AN INFANT was born by spontaneous vaginal delivery after an uneventful pregnancy. Maternal serology screening was nonreactive for syphilis, negative for hepatitis B surface antigen, and showed immunity for rubella. Maternal rectovaginal culture grew group B streptococcus, and the mother received 2 doses of antibiotics before delivery. Labor and delivery were uncomplicated, and his birth weight was 3.5 kg. Apgar scores were 8 and 9 at 1 and 5 minutes, respectively. Initial vital signs and physical examination findings were normal. With the first bottle feeding, he regurgitated all the formula through his nostrils. Despite suctioning of the nasopharynx, his airway remained congested, and he had difficulty clearing nasal secretions. Sterile water feeding was attempted, but instant reflux of water occurred through the nostrils.
Findings from complete blood cell count, C-reactive protein, and chest radiograph were normal. He received a sepsis workup and antibiotics for 3 days until blood culture had negative findings. Investigation for nasopharyngeal reflux was initiated with barium esophagram, which showed reflux of contrast from the oropharynx into the nasopharynx and through the nostrils (Figure 1). Some contrast passed down the esophagus into the stomach, and an aspiration episode into the trachea was visualized (Figure 2). The infant underwent direct laryngoscopy, esophagoscopy, and bronchoscopy. No structural anomalies of nasopharynx, larynx, esophagus, or bronchi were present. Computed tomographic scans of the brain, neck, and chest were normal, showing no intrinsic or extrinsic structural obstruction to the esophagus or trachea. A 2-dimensional echocardiogram with Doppler flow study of the heart and major blood vessels did not reveal abnormal vessels or structural anomalies.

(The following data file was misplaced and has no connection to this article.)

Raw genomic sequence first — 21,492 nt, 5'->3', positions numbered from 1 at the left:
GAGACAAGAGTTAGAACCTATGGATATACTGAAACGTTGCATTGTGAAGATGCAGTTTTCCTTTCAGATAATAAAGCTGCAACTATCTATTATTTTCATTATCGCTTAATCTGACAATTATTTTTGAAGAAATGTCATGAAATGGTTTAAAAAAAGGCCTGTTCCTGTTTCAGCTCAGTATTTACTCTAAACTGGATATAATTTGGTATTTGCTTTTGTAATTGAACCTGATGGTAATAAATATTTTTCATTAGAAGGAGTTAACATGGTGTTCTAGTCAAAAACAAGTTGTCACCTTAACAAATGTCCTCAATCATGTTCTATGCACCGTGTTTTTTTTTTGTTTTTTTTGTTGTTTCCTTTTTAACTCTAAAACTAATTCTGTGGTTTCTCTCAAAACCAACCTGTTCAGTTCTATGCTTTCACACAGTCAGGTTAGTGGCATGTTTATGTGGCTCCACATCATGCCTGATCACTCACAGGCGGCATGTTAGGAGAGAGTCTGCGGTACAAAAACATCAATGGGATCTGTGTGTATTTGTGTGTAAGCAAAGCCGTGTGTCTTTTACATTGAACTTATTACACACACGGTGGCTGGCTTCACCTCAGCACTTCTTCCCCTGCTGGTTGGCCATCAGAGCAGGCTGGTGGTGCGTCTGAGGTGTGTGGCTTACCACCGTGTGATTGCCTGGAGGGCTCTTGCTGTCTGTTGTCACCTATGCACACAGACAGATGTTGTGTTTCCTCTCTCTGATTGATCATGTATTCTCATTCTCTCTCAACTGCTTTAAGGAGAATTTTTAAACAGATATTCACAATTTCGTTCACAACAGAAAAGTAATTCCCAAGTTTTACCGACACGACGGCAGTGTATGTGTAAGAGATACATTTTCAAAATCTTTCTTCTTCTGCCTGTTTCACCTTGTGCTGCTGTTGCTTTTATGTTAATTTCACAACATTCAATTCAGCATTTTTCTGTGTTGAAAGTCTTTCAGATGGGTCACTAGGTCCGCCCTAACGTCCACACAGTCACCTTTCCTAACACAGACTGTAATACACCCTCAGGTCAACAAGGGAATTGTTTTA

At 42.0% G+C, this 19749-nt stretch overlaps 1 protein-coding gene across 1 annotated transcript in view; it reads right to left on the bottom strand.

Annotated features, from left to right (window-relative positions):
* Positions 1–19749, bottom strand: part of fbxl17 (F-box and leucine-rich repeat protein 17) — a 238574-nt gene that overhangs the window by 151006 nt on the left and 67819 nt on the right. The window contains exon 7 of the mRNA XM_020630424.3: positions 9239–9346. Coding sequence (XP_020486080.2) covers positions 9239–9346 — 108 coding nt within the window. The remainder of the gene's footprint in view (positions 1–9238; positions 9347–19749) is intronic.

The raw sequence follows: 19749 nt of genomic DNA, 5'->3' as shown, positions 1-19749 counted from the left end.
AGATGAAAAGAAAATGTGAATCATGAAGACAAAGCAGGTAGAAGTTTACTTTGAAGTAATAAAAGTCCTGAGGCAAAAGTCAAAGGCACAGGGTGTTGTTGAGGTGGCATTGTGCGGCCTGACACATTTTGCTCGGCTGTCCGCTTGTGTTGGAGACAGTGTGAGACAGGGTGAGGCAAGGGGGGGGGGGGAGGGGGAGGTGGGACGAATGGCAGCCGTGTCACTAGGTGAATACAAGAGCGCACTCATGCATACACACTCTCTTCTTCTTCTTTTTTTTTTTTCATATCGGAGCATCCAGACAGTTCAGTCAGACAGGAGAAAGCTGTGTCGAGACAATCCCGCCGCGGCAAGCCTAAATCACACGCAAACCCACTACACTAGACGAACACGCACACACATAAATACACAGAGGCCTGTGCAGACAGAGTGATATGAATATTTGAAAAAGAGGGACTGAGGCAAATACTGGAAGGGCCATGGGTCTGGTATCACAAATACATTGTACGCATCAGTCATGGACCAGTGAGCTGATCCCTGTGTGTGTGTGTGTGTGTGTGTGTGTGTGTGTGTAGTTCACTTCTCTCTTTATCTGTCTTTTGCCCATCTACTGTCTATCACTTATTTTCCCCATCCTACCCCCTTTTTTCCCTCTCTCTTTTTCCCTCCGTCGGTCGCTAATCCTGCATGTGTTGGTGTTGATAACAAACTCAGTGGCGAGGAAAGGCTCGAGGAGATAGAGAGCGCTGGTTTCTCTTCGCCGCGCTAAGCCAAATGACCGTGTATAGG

Itani O, Prophit C, May D, Shekhawat P. Radiological Case of the Month. Arch Pediatr Adolesc Med. 2000;154(11):1167. doi:10.1001/archpedi.154.11.1167